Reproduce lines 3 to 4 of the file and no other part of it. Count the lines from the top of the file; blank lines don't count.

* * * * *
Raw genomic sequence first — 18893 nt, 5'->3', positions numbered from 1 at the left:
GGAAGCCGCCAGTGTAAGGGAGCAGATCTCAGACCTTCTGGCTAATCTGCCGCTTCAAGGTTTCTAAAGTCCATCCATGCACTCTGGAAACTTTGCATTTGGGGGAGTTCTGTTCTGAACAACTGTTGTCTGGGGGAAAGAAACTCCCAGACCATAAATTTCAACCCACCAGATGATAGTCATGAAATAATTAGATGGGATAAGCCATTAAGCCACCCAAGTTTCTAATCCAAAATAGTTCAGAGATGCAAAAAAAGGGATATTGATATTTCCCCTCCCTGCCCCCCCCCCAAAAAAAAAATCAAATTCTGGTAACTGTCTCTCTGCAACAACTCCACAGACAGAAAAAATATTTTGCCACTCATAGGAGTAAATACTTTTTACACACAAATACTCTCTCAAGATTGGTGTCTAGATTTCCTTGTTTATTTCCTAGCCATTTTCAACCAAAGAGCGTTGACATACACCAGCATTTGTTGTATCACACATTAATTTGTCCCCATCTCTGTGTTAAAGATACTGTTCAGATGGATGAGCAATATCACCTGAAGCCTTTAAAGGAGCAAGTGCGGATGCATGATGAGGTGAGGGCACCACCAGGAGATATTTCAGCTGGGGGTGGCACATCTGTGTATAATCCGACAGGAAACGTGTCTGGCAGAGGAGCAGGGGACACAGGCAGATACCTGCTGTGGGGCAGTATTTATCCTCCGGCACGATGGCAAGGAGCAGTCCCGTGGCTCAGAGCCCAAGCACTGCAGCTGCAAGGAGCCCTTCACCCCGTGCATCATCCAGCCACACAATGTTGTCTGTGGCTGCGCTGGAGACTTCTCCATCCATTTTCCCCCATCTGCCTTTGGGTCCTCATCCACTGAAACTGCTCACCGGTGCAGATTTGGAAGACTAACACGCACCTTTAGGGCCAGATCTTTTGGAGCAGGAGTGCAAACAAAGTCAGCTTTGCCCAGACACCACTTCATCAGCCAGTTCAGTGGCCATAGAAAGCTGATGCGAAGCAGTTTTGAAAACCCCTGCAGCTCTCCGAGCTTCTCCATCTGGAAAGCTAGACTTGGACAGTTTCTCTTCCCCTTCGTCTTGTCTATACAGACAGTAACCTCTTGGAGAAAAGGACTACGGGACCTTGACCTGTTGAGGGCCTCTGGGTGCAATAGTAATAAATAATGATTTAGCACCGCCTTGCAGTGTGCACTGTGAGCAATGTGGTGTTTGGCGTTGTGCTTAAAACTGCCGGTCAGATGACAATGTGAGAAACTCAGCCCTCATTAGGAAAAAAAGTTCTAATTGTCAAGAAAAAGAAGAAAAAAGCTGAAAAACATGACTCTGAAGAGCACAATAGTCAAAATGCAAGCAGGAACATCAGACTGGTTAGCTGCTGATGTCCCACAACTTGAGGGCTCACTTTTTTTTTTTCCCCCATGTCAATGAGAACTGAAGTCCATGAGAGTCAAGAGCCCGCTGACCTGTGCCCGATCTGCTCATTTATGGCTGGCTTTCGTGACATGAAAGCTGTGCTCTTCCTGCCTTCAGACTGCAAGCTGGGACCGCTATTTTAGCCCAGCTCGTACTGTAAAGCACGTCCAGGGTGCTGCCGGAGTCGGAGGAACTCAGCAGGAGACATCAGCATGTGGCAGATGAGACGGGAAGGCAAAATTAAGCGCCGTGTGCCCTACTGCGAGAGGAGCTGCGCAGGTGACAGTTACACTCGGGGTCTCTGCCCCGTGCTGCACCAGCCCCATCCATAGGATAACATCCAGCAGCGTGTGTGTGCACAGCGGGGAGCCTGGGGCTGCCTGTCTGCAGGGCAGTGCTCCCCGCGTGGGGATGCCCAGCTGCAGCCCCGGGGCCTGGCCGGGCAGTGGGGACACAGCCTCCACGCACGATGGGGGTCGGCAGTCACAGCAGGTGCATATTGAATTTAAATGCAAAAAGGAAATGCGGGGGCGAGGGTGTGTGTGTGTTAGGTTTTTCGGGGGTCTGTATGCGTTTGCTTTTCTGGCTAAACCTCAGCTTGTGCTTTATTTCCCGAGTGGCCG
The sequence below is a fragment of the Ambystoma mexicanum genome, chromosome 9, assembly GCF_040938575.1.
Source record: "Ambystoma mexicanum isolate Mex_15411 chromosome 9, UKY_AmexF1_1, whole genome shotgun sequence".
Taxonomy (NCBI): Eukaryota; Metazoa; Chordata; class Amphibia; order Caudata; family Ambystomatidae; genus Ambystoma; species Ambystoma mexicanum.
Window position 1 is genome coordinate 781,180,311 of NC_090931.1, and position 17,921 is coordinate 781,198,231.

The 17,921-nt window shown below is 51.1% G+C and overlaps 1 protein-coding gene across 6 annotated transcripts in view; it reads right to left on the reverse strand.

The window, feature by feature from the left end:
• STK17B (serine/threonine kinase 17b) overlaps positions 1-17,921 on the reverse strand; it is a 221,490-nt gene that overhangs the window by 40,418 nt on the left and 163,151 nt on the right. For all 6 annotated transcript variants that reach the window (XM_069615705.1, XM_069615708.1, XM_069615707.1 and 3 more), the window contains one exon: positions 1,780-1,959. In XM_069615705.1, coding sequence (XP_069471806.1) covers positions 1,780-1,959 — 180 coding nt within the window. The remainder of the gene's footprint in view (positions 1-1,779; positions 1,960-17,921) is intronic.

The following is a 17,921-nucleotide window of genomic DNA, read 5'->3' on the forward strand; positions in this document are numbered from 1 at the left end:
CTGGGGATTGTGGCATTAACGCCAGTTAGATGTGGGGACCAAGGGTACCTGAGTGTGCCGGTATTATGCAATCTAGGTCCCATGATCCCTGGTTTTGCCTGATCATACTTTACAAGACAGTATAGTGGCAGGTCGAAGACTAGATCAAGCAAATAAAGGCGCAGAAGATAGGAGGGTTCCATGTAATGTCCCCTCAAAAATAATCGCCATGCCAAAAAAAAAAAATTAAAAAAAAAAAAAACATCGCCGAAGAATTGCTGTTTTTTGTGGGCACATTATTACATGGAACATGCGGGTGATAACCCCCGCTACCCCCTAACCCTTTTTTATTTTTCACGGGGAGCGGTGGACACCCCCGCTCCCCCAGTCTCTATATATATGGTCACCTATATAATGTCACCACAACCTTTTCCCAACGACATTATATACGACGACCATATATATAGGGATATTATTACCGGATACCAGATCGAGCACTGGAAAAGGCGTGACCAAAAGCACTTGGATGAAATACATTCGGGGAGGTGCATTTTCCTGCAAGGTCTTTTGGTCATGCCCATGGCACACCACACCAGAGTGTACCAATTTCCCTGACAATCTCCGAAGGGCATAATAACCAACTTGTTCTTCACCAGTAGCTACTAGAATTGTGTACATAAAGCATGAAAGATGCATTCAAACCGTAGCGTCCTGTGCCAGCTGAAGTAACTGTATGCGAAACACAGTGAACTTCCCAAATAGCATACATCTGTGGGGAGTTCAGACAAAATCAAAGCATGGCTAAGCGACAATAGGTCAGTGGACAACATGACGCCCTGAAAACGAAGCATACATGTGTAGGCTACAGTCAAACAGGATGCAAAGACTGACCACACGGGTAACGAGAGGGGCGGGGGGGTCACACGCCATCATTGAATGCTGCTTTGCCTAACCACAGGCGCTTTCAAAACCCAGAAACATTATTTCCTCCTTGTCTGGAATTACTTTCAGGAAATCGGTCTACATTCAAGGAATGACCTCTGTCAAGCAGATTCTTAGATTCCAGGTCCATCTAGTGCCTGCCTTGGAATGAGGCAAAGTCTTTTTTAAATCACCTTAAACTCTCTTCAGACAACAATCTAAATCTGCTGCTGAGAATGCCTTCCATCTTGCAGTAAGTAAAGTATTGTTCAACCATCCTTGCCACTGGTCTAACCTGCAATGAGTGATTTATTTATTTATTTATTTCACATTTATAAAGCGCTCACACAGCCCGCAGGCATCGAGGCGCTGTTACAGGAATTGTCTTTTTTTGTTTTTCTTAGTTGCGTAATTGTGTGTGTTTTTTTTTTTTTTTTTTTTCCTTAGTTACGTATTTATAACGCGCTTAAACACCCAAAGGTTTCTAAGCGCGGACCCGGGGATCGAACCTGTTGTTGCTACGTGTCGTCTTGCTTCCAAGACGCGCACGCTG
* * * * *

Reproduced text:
The sequence below is a fragment of the Ambystoma mexicanum genome, chromosome 9, assembly GCF_040938575.1.
Source record: "Ambystoma mexicanum isolate Mex_15411 chromosome 9, UKY_AmexF1_1, whole genome shotgun sequence".